What’s more, these results were not nearly as negative for users who began smoking cannabis later in life. This would indicate, according to many experts, that cannabis use has a serious impact on the brain’s development.
In the case of cannabis use, there appears to be a direct connection between adolescent use and the formation of the amygdala. This region of the brain is responsible for managing our emotions.
Previous research indicated that the human brain completed the majority of its most critical developments around 18 or 19 years old.
A BBC report indicates that this timeline is actually much longer and that ‘there’s evidence of brain development well into early twenties and that actually the time at which things stop is much later than we first thought.’ Twenty-five is the new estimate, but researchers have said that development could continue into one’s 30s.
To sum this up, researchers have been wading through a variety of research topics. The first asks whether cannabis use has negative cognitive effects over the short-term. Data would suggest that this is indeed the case.
The second, and perhaps more critical question, is that of the long-term effects of cannabis use. Will smoking just one joint as a teenager affect one’s job prospects at 26?
The answers are nuanced, of course. Results would indicate, however, that regular cannabis use as an adolescent does have detrimental long-term effects on brain development. For those who begin smoking later in life, these effects appear trivial.
There is also debate in the scientific community about how one should test this thesis. In the Dunedin study, for instance, there is little concern for the environmental or inherited characteristics of each subject.
Introducing the ‘twin design’ study
Twin design studies are popular because they help identify genetic inheritance and the immeasurable nature of family life. For cannabis studies, it has been incredibly helpful.
Researchers begin by conducting the same gamut of tests on twins. Because they share the same DNA and the same family life, any distinctions between the two can be pinned on any external forces. In a joint study between the University of California and the University of Minnesota, researchers used this model to better identify the effects of cannabis use.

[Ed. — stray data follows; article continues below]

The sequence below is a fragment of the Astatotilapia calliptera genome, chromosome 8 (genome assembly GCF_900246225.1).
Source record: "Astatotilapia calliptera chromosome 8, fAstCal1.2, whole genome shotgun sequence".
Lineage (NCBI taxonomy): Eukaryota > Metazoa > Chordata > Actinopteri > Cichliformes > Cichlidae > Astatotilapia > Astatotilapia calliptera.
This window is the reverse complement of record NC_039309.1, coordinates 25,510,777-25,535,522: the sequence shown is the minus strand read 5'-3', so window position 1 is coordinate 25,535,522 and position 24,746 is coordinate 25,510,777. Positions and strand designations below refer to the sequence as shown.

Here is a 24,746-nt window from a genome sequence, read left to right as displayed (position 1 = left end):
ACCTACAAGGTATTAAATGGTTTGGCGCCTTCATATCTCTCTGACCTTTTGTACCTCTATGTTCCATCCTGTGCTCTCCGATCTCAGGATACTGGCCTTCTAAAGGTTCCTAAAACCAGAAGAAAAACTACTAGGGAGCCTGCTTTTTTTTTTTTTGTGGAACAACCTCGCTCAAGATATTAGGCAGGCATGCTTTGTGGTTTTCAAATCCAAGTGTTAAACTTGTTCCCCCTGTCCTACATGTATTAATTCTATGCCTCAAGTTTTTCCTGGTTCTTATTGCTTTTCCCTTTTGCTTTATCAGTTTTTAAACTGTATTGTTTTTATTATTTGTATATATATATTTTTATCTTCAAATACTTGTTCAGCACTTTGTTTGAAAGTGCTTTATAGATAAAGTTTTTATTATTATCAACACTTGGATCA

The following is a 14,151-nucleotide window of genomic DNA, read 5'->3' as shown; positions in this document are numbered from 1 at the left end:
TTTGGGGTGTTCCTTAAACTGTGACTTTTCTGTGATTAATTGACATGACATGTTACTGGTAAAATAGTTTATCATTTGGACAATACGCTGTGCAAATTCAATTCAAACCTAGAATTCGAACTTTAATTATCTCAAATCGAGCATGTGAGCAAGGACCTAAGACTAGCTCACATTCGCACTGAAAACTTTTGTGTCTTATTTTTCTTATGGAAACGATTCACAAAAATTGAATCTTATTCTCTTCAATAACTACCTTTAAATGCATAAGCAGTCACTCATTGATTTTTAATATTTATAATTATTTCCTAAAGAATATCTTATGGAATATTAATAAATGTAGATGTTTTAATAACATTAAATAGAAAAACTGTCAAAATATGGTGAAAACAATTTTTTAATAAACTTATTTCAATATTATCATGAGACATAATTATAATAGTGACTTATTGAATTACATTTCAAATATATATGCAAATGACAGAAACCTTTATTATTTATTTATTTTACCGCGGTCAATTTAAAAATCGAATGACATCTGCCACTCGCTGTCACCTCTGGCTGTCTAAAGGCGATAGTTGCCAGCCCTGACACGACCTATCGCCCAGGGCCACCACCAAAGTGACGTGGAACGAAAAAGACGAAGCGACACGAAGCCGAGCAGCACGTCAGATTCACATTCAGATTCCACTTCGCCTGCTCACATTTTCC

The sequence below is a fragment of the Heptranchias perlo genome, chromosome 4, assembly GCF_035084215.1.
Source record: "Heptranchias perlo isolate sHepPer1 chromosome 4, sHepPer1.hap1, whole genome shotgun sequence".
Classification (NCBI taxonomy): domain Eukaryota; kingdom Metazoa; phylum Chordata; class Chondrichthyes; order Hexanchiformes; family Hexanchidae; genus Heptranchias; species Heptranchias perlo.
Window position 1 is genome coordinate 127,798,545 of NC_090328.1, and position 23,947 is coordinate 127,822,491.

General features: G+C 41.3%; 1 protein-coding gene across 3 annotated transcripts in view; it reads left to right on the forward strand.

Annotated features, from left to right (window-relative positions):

To begin the examination, psychologists measured the intelligence of two sets of twins from the age of 9 to 12 years old. They then performed the same test between the ages of 17 and 20 years old. In each set of twins, one of the twins reported cannabis use. And, like the Dunedin study, at the end of the study, researchers identified a decrease in IQ.
But unlike the Dunedin study, the researcher from Minnesota and California identified this decrease ‘in both the users and the abstainers.’ These results show that there are far more factors involved when measuring one’s IQ.
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At the minimum, these factors cannot be placed exclusively on the branches of the cannabis plant. Also, the sample size of this study was very low, which can severely skew results.
From this broad assessment, it’s clear that more research is desperately needed. This is certainly the case in the field of cannabis, but also in research conducted in psychology, neuroscience and child development.
With marijuana and its derivatives becoming more and more common in daily life, learning its effects, especially on those who may be vulnerable to any negative fall out, is key. This will help policymakers implement more precise laws, but it will also protect families and users from the potentially dangerous aspects of cannabis ingestion.
Like anything, moderation and education are key to enjoying life’s vices.